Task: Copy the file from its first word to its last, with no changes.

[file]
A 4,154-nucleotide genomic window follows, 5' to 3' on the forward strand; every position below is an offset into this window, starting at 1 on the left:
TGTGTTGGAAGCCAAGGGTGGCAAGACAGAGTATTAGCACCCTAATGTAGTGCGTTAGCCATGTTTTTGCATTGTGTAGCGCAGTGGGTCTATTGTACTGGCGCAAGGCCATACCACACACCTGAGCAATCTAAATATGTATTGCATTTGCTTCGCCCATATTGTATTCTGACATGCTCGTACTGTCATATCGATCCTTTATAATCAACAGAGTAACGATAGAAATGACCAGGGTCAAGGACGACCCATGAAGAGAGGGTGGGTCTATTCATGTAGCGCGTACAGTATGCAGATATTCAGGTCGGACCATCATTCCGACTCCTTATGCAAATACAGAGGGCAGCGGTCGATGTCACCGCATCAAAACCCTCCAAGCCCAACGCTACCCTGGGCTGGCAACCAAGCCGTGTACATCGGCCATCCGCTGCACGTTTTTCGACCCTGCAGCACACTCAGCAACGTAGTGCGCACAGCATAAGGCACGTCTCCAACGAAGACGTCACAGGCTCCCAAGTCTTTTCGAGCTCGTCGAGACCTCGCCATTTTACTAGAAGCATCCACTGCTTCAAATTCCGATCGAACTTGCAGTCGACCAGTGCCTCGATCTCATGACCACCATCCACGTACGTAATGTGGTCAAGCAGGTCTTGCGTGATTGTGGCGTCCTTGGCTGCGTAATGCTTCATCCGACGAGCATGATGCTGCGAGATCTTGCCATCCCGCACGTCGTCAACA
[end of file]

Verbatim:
A 4,154-nucleotide genomic window follows, 5' to 3' on the forward strand; every position below is an offset into this window, starting at 1 on the left:
TGTGTTGGAAGCCAAGGGTGGCAAGACAGAGTATTAGCACCCTAATGTAGTGCGTTAGCCATGTTTTTGCATTGTGTAGCGCAGTGGGTCTATTGTACTGGCGCAAGGCCATACCACACACCTGAGCAATCTAAATATGTATTGCATTTGCTTCGCCCATATTGTATTCTGACATGCTCGTACTGTCATATCGATCCTTTATAATCAACAGAGTAACGATAGAAATGACCAGGGTCAAGGACGACCCATGAAGAGAGGGTGGGTCTATTCATGTAGCGCGTACAGTATGCAGATATTCAGGTCGGACCATCATTCCGACTCCTTATGCAAATACAGAGGGCAGCGGTCGATGTCACCGCATCAAAACCCTCCAAGCCCAACGCTACCCTGGGCTGGCAACCAAGCCGTGTACATCGGCCATCCGCTGCACGTTTTTCGACCCTGCAGCACACTCAGCAACGTAGTGCGCACAGCATAAGGCACGTCTCCAACGAAGACGTCACAGGCTCCCAAGTCTTTTCGAGCTCGTCGAGACCTCGCCATTTTACTAGAAGCATCCACTGCTTCAAATTCCGATCGAACTTGCAGTCGACCAGTGCCTCGATCTCATGACCACCATCCACGTACGTAATGTGGTCAAGCAGGTCTTGCGTGATTGTGGCGTCCTTGGCTGCGTAATGCTTCATCCGACGAGCATGATGCTGCGAGATCTTGCCATCCCGCACGTCGTCAACA